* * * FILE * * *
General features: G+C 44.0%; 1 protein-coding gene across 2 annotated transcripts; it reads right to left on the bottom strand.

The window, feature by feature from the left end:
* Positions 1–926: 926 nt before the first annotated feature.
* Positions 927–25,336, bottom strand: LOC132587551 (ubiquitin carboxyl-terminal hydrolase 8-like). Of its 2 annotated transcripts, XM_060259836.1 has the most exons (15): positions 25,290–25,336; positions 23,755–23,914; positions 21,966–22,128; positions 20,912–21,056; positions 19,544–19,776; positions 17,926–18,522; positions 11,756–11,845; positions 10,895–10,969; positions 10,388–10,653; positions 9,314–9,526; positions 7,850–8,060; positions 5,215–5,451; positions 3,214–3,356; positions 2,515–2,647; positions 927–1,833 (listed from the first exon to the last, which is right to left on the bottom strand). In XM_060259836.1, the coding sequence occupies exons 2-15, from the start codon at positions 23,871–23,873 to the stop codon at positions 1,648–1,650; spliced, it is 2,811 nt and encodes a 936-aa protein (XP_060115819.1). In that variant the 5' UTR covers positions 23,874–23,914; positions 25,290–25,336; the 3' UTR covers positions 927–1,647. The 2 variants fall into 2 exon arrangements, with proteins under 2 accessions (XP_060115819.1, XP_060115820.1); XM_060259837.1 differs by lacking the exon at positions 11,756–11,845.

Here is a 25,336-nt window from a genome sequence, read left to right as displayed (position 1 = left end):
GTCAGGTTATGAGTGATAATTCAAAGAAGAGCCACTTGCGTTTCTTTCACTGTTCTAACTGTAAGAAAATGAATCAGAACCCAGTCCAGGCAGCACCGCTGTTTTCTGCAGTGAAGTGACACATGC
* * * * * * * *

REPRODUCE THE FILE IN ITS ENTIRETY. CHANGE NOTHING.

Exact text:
General features: G+C 44.0%; 1 protein-coding gene across 2 annotated transcripts; it reads right to left on the bottom strand.

The window, feature by feature from the left end:
* Positions 1–926: 926 nt before the first annotated feature.
* Positions 927–25,336, bottom strand: LOC132587551 (ubiquitin carboxyl-terminal hydrolase 8-like). Of its 2 annotated transcripts, XM_060259836.1 has the most exons (15): positions 25,290–25,336; positions 23,755–23,914; positions 21,966–22,128; positions 20,912–21,056; positions 19,544–19,776; positions 17,926–18,522; positions 11,756–11,845; positions 10,895–10,969; positions 10,388–10,653; positions 9,314–9,526; positions 7,850–8,060; positions 5,215–5,451; positions 3,214–3,356; positions 2,515–2,647; positions 927–1,833 (listed from the first exon to the last, which is right to left on the bottom strand). In XM_060259836.1, the coding sequence occupies exons 2-15, from the start codon at positions 23,871–23,873 to the stop codon at positions 1,648–1,650; spliced, it is 2,811 nt and encodes a 936-aa protein (XP_060115819.1). In that variant the 5' UTR covers positions 23,874–23,914; positions 25,290–25,336; the 3' UTR covers positions 927–1,647. The 2 variants fall into 2 exon arrangements, with proteins under 2 accessions (XP_060115819.1, XP_060115820.1); XM_060259837.1 differs by lacking the exon at positions 11,756–11,845.

Here is a 25,336-nt window from a genome sequence, read left to right as displayed (position 1 = left end):
GTCAGGTTATGAGTGATAATTCAAAGAAGAGCCACTTGCGTTTCTTTCACTGTTCTAACTGTAAGAAAATGAATCAGAACCCAGTCCAGGCAGCACCGCTGTTTTCTGCAGTGAAGTGACACATGC